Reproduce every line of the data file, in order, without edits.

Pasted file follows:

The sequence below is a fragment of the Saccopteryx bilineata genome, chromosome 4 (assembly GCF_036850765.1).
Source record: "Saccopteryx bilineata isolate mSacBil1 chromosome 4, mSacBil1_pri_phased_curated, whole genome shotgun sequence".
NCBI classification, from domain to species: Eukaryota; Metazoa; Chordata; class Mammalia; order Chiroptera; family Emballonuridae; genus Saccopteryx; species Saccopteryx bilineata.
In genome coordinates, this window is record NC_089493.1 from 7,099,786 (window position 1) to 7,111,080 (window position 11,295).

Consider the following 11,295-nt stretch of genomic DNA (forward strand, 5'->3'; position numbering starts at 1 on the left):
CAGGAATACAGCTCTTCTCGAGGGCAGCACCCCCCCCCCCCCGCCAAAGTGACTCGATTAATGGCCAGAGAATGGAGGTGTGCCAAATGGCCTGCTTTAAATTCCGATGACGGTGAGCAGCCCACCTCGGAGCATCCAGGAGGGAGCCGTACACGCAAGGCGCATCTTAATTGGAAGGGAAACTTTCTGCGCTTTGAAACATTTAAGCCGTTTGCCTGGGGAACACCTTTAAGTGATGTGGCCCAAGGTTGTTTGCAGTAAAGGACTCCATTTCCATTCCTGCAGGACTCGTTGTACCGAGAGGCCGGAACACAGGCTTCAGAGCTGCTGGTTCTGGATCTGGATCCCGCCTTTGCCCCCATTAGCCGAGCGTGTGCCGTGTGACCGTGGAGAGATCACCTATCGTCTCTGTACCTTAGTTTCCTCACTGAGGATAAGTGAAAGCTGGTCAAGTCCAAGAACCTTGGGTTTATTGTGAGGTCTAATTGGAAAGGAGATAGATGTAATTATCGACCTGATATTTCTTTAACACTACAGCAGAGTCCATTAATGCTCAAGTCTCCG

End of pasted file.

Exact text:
The sequence below is a fragment of the Saccopteryx bilineata genome, chromosome 4 (assembly GCF_036850765.1).
Source record: "Saccopteryx bilineata isolate mSacBil1 chromosome 4, mSacBil1_pri_phased_curated, whole genome shotgun sequence".
NCBI classification, from domain to species: Eukaryota; Metazoa; Chordata; class Mammalia; order Chiroptera; family Emballonuridae; genus Saccopteryx; species Saccopteryx bilineata.
In genome coordinates, this window is record NC_089493.1 from 7,099,786 (window position 1) to 7,111,080 (window position 11,295).

Consider the following 11,295-nt stretch of genomic DNA (forward strand, 5'->3'; position numbering starts at 1 on the left):
CAGGAATACAGCTCTTCTCGAGGGCAGCACCCCCCCCCCCCCGCCAAAGTGACTCGATTAATGGCCAGAGAATGGAGGTGTGCCAAATGGCCTGCTTTAAATTCCGATGACGGTGAGCAGCCCACCTCGGAGCATCCAGGAGGGAGCCGTACACGCAAGGCGCATCTTAATTGGAAGGGAAACTTTCTGCGCTTTGAAACATTTAAGCCGTTTGCCTGGGGAACACCTTTAAGTGATGTGGCCCAAGGTTGTTTGCAGTAAAGGACTCCATTTCCATTCCTGCAGGACTCGTTGTACCGAGAGGCCGGAACACAGGCTTCAGAGCTGCTGGTTCTGGATCTGGATCCCGCCTTTGCCCCCATTAGCCGAGCGTGTGCCGTGTGACCGTGGAGAGATCACCTATCGTCTCTGTACCTTAGTTTCCTCACTGAGGATAAGTGAAAGCTGGTCAAGTCCAAGAACCTTGGGTTTATTGTGAGGTCTAATTGGAAAGGAGATAGATGTAATTATCGACCTGATATTTCTTTAACACTACAGCAGAGTCCATTAATGCTCAAGTCTCCG